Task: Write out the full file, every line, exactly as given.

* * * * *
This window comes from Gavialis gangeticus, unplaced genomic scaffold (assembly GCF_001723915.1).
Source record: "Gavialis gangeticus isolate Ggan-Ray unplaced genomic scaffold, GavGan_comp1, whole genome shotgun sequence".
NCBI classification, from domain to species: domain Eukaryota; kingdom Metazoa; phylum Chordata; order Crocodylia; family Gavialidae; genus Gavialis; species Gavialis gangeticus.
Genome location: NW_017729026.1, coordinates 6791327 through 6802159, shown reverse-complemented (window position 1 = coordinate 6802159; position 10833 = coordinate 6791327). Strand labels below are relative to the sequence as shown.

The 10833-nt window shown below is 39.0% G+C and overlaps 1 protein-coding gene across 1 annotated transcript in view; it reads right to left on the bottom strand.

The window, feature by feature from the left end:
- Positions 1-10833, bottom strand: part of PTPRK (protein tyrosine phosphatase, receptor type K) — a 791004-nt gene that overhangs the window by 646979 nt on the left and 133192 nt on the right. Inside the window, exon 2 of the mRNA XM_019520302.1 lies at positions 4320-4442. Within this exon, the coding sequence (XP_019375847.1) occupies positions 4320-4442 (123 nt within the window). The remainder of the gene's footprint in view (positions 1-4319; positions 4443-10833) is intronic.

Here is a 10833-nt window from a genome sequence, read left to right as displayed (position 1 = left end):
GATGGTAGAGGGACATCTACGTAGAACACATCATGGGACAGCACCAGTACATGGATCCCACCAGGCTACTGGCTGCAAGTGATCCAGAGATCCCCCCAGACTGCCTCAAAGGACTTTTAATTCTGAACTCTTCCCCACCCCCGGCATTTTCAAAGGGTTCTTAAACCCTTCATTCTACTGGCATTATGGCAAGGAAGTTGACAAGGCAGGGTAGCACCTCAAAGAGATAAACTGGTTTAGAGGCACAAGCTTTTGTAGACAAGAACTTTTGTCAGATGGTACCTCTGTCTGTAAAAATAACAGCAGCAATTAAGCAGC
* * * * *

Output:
This window comes from Gavialis gangeticus, unplaced genomic scaffold (assembly GCF_001723915.1).
Source record: "Gavialis gangeticus isolate Ggan-Ray unplaced genomic scaffold, GavGan_comp1, whole genome shotgun sequence".
NCBI classification, from domain to species: domain Eukaryota; kingdom Metazoa; phylum Chordata; order Crocodylia; family Gavialidae; genus Gavialis; species Gavialis gangeticus.
Genome location: NW_017729026.1, coordinates 6791327 through 6802159, shown reverse-complemented (window position 1 = coordinate 6802159; position 10833 = coordinate 6791327). Strand labels below are relative to the sequence as shown.

The 10833-nt window shown below is 39.0% G+C and overlaps 1 protein-coding gene across 1 annotated transcript in view; it reads right to left on the bottom strand.

The window, feature by feature from the left end:
- Positions 1-10833, bottom strand: part of PTPRK (protein tyrosine phosphatase, receptor type K) — a 791004-nt gene that overhangs the window by 646979 nt on the left and 133192 nt on the right. Inside the window, exon 2 of the mRNA XM_019520302.1 lies at positions 4320-4442. Within this exon, the coding sequence (XP_019375847.1) occupies positions 4320-4442 (123 nt within the window). The remainder of the gene's footprint in view (positions 1-4319; positions 4443-10833) is intronic.

Here is a 10833-nt window from a genome sequence, read left to right as displayed (position 1 = left end):
GATGGTAGAGGGACATCTACGTAGAACACATCATGGGACAGCACCAGTACATGGATCCCACCAGGCTACTGGCTGCAAGTGATCCAGAGATCCCCCCAGACTGCCTCAAAGGACTTTTAATTCTGAACTCTTCCCCACCCCCGGCATTTTCAAAGGGTTCTTAAACCCTTCATTCTACTGGCATTATGGCAAGGAAGTTGACAAGGCAGGGTAGCACCTCAAAGAGATAAACTGGTTTAGAGGCACAAGCTTTTGTAGACAAGAACTTTTGTCAGATGGTACCTCTGTCTGTAAAAATAACAGCAGCAATTAAGCAGC